Potassium-argon dating Potassium-40 is a radioactive isotope of potassium that decays into argon-40. The half-life of potassium-40 is 1.3 billion years, far longer than that of carbon-14, allowing much older samples to be dated. K–Ar dating was used to calibrate the geomagnetic polarity time scale.
What is the purpose of potassium-argon dating and carbon-14 dating?
Potassium-argon dating, method of determining the time of origin of rocks by measuring the ratio of radioactive argon to radioactive potassium in the rock.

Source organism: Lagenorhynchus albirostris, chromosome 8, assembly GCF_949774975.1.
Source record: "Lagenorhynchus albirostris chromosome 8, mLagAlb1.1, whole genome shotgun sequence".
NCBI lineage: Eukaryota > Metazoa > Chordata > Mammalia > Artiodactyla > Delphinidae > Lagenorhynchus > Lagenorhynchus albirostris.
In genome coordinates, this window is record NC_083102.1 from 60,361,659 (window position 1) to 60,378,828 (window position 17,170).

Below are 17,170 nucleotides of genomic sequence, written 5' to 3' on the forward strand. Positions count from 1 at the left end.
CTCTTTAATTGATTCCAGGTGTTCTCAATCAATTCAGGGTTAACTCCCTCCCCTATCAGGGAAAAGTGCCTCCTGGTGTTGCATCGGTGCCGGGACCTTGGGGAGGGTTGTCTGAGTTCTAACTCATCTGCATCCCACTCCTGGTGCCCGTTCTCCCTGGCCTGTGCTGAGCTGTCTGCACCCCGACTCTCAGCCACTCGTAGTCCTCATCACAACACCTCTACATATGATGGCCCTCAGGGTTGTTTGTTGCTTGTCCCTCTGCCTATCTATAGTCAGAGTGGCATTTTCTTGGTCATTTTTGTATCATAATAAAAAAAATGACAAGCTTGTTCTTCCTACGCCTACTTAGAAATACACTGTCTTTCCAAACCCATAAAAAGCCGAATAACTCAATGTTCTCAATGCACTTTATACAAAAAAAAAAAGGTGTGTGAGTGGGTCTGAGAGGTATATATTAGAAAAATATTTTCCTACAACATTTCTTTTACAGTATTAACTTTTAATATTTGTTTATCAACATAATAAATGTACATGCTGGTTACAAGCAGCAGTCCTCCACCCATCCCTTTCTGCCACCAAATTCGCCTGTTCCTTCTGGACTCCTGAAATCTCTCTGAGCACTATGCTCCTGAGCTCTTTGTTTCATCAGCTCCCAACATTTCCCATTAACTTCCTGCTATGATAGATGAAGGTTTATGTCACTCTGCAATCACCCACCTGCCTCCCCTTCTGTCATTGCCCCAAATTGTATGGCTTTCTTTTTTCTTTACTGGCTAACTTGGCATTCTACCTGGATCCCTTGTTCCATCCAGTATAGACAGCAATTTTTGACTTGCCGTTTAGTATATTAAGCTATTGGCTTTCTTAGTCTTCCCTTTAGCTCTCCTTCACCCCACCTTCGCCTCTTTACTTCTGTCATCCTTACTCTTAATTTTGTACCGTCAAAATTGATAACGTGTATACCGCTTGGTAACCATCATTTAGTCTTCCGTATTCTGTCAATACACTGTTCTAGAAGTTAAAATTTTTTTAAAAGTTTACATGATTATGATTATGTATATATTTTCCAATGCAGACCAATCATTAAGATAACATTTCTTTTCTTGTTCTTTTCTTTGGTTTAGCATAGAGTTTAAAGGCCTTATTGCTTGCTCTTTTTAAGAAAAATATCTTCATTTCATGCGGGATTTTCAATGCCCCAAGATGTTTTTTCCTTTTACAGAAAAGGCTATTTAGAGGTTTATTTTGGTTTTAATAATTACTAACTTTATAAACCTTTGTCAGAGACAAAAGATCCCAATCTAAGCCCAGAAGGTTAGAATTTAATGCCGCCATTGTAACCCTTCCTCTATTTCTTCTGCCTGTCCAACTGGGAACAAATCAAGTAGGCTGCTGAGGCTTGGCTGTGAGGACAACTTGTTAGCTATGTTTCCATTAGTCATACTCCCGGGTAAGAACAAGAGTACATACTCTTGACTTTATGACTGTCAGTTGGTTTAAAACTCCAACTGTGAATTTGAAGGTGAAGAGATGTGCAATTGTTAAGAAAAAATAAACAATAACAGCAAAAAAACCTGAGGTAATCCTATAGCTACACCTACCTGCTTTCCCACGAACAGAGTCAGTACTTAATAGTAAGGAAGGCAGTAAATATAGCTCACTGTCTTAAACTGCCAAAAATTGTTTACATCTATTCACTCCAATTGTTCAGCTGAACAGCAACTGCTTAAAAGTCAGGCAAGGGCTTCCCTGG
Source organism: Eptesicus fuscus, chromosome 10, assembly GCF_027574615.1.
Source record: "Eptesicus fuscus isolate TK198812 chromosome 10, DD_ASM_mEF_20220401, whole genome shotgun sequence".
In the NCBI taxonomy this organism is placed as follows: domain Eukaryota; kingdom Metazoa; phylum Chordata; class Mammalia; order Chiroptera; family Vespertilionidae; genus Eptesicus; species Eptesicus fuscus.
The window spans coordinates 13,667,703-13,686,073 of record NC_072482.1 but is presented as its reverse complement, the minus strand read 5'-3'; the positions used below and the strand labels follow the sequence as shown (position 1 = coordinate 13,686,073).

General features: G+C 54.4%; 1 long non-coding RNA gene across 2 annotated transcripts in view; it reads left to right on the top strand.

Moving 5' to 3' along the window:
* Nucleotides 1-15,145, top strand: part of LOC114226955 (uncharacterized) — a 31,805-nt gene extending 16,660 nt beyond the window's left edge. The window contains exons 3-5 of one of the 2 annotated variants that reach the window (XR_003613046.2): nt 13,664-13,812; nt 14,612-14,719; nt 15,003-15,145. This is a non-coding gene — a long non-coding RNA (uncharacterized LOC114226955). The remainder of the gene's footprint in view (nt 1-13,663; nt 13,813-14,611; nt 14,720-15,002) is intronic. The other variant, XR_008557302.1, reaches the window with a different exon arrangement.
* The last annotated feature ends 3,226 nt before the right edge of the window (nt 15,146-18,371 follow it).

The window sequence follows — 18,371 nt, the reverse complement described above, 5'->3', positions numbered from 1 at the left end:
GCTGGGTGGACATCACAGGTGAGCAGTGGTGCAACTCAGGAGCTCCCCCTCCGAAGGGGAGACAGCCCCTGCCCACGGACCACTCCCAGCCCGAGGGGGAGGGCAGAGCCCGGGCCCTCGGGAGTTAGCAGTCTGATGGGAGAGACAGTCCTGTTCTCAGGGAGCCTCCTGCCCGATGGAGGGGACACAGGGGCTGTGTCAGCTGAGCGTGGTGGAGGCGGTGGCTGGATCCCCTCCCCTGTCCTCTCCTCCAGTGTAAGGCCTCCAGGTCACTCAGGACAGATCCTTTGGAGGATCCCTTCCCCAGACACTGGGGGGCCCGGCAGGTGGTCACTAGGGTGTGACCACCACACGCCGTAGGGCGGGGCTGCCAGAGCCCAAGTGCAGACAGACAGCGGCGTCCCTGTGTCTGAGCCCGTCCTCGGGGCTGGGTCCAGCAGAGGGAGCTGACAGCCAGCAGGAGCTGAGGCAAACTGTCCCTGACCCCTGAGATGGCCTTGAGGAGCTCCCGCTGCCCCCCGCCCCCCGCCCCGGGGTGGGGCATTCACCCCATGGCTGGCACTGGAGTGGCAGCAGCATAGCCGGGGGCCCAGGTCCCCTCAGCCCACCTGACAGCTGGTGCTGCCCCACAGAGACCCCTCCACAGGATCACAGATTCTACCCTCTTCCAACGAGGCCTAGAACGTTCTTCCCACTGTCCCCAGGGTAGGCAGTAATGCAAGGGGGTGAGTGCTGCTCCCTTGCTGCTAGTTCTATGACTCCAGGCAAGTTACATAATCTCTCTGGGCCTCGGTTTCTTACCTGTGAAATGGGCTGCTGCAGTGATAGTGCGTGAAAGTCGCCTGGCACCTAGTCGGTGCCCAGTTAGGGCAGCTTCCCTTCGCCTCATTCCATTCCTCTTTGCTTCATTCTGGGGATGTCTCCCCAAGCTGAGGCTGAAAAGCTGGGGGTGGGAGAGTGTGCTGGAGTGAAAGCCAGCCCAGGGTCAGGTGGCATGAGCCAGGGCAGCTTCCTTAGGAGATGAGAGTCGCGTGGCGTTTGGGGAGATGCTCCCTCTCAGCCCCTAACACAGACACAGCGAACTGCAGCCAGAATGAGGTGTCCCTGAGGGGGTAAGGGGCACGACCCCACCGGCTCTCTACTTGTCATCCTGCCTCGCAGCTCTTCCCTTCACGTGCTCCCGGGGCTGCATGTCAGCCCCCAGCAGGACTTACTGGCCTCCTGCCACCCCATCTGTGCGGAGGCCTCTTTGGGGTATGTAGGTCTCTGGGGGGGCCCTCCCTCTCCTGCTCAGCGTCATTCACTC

Why is potassium-argon dating used instead of carbon dating for items that are estimated to be about a million years old?
Geologists have used this method to date rocks as much as 4 billion years old. It is based on the fact that some of the radioactive isotope of Potassium, Potassium-40 (K-40) ,decays to the gas Argon as Argon-40 (Ar-40). Potassium (K) is one of the most abundant elements in the Earths crust (2.4% by mass).
What is the difference between radioactive dating and carbon dating?
Radiocarbon dating is also simply called carbon-14 dating. Carbon-14 is a radioactive isotope of carbon, with a half-life of 5,730 years (which is very short compared with the above isotopes), and decays into nitrogen. A carbon-based life form acquires carbon during its lifetime.